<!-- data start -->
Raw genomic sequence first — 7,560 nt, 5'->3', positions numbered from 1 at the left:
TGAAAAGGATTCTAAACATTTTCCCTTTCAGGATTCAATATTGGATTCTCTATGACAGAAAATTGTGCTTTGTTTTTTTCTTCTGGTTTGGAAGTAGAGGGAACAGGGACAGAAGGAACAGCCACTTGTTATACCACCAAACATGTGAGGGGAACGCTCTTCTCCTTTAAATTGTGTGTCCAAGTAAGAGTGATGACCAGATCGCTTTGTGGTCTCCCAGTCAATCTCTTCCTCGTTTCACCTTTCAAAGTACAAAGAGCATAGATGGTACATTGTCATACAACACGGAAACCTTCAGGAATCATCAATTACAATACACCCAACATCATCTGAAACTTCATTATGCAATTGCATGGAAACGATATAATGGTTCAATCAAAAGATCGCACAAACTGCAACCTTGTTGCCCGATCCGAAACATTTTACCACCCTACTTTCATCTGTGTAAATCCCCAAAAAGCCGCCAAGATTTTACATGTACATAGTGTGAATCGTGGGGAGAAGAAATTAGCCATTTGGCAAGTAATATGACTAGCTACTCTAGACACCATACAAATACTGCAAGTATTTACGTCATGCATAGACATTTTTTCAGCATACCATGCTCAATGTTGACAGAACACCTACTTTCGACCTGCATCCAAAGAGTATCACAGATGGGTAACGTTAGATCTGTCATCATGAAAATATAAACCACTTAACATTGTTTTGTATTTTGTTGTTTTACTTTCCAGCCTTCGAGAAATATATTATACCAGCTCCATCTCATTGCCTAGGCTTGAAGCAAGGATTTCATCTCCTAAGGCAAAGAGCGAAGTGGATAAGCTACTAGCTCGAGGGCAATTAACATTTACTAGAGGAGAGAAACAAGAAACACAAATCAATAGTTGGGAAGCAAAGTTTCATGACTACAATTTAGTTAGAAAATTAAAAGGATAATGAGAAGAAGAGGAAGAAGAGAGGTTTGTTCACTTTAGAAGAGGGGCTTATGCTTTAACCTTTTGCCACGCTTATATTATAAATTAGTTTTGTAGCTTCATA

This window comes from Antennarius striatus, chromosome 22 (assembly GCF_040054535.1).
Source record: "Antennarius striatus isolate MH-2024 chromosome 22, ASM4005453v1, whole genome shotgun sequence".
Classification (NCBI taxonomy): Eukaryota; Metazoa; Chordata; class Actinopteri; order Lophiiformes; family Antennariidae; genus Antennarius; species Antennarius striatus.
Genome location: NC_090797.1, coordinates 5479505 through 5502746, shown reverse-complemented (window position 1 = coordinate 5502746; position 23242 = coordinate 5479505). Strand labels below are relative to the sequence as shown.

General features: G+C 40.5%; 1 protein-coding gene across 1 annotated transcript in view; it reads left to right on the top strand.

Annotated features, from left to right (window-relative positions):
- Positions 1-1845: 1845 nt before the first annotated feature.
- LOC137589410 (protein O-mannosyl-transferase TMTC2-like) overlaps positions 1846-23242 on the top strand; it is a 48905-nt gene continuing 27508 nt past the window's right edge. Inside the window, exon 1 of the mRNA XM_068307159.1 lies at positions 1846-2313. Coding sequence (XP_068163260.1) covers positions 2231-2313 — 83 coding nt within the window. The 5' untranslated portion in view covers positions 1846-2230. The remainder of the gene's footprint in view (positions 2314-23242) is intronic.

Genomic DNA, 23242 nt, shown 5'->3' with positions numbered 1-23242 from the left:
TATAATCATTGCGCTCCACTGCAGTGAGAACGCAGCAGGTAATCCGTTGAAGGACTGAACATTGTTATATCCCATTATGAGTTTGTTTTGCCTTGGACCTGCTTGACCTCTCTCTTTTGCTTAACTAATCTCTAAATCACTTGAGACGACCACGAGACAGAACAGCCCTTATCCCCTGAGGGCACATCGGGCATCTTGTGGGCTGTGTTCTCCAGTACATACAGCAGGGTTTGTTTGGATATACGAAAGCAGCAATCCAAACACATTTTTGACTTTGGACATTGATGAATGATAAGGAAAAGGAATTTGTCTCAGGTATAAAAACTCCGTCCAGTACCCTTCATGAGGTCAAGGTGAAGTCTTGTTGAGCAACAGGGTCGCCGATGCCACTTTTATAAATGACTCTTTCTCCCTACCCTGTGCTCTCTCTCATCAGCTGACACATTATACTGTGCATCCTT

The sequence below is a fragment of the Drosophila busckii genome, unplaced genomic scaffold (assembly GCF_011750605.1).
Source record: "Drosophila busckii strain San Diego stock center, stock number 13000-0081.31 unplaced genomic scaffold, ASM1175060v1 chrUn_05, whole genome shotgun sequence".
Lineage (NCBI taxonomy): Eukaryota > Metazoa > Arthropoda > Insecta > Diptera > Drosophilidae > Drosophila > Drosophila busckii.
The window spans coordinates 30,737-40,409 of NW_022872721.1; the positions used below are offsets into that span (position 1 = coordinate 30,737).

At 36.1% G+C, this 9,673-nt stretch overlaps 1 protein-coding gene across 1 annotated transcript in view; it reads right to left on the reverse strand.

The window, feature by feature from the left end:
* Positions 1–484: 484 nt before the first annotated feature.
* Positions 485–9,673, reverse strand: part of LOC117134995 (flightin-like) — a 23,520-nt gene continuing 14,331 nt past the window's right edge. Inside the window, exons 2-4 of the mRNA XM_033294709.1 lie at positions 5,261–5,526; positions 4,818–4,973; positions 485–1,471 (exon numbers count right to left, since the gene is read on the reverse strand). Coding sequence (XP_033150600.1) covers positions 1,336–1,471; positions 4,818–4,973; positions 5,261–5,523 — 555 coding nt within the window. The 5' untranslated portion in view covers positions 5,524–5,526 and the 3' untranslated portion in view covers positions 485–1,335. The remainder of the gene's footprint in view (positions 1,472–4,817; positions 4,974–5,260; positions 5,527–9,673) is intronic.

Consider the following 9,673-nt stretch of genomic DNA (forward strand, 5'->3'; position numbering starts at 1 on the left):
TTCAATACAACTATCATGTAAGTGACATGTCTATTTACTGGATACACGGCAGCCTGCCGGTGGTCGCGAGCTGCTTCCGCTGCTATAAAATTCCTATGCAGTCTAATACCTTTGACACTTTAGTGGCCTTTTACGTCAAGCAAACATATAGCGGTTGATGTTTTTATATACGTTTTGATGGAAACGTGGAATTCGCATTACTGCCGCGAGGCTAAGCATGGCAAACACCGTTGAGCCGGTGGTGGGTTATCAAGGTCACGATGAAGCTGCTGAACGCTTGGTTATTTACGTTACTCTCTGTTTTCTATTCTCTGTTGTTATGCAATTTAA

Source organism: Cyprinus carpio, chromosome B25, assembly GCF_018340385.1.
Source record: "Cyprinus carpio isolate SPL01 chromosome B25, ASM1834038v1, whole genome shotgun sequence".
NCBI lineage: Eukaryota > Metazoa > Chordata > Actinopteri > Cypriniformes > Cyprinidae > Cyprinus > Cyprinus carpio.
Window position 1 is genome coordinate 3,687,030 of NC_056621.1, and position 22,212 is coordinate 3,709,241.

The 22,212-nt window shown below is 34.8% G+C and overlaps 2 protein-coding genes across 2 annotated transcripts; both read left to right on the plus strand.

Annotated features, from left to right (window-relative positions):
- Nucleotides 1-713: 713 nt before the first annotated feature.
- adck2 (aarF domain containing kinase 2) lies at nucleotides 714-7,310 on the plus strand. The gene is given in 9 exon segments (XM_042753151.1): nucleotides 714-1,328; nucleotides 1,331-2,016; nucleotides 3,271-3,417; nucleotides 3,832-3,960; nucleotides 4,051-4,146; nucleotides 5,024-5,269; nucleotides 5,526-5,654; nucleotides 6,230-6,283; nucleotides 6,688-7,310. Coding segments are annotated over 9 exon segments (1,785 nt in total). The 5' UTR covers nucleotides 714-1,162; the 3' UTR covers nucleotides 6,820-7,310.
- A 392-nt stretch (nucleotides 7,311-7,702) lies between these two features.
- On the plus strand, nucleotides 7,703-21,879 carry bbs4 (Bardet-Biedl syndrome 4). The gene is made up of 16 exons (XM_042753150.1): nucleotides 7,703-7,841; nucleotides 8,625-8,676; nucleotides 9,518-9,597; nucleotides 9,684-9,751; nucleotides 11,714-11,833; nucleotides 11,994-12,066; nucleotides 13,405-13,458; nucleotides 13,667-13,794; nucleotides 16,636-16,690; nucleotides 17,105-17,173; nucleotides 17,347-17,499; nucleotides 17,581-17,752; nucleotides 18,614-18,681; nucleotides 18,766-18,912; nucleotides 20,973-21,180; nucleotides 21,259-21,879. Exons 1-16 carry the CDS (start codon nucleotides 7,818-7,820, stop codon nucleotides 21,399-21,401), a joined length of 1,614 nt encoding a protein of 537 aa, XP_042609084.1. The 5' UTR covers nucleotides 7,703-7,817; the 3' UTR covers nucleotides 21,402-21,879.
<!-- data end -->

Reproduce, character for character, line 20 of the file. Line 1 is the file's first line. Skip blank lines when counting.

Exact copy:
* Positions 485–9,673, reverse strand: part of LOC117134995 (flightin-like) — a 23,520-nt gene continuing 14,331 nt past the window's right edge. Inside the window, exons 2-4 of the mRNA XM_033294709.1 lie at positions 5,261–5,526; positions 4,818–4,973; positions 485–1,471 (exon numbers count right to left, since the gene is read on the reverse strand). Coding sequence (XP_033150600.1) covers positions 1,336–1,471; positions 4,818–4,973; positions 5,261–5,523 — 555 coding nt within the window. The 5' untranslated portion in view covers positions 5,524–5,526 and the 3' untranslated portion in view covers positions 485–1,335. The remainder of the gene's footprint in view (positions 1,472–4,817; positions 4,974–5,260; positions 5,527–9,673) is intronic.